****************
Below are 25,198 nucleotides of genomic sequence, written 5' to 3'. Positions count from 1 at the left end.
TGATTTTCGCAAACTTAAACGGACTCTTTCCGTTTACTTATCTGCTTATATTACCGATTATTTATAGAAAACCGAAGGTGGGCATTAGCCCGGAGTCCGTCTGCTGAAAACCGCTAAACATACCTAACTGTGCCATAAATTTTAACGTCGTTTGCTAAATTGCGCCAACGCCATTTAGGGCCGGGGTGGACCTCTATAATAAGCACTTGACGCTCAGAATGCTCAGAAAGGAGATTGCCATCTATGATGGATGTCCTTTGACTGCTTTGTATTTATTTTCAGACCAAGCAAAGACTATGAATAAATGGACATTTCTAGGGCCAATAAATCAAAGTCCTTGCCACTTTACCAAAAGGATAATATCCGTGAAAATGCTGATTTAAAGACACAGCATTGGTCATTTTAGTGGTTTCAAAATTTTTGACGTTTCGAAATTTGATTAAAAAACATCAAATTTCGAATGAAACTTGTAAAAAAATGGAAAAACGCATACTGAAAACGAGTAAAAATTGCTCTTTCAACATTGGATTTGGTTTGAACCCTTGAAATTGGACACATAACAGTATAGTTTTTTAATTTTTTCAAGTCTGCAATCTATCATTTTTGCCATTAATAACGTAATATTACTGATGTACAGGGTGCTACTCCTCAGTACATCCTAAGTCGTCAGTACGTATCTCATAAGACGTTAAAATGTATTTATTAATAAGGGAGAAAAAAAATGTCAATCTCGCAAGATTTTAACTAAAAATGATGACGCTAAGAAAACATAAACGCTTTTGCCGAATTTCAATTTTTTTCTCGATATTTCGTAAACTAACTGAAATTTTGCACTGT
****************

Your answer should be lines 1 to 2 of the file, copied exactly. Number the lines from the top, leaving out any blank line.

Below are 25,198 nucleotides of genomic sequence, written 5' to 3'. Positions count from 1 at the left end.
TGATTTTCGCAAACTTAAACGGACTCTTTCCGTTTACTTATCTGCTTATATTACCGATTATTTATAGAAAACCGAAGGTGGGCATTAGCCCGGAGTCCGTCTGCTGAAAACCGCTAAACATACCTAACTGTGCCATAAATTTTAACGTCGTTTGCTAAATTGCGCCAACGCCATTTAGGGCCGGGGTGGACCTCTATAATAAGCACTTGACGCTCAGAATGCTCAGAAAGGAGATTGCCATCTATGATGGATGTCCTTTGACTGCTTTGTATTTATTTTCAGACCAAGCAAAGACTATGAATAAATGGACATTTCTAGGGCCAATAAATCAAAGTCCTTGCCACTTTACCAAAAGGATAATATCCGTGAAAATGCTGATTTAAAGACACAGCATTGGTCATTTTAGTGGTTTCAAAATTTTTGACGTTTCGAAATTTGATTAAAAAACATCAAATTTCGAATGAAACTTGTAAAAAAATGGAAAAACGCATACTGAAAACGAGTAAAAATTGCTCTTTCAACATTGGATTTGGTTTGAACCCTTGAAATTGGACACATAACAGTATAGTTTTTTAATTTTTTCAAGTCTGCAATCTATCATTTTTGCCATTAATAACGTAATATTACTGATGTACAGGGTGCTACTCCTCAGTACATCCTAAGTCGTCAGTACGTATCTCATAAGACGTTAAAATGTATTTATTAATAAGGGAGAAAAAAAATGTCAATCTCGCAAGATTTTAACTAAAAATGATGACGCTAAGAAAACATAAACGCTTTTGCCGAATTTCAATTTTTTTCTCGATATTTCGTAAACTAACTGAAATTTTGCACTGT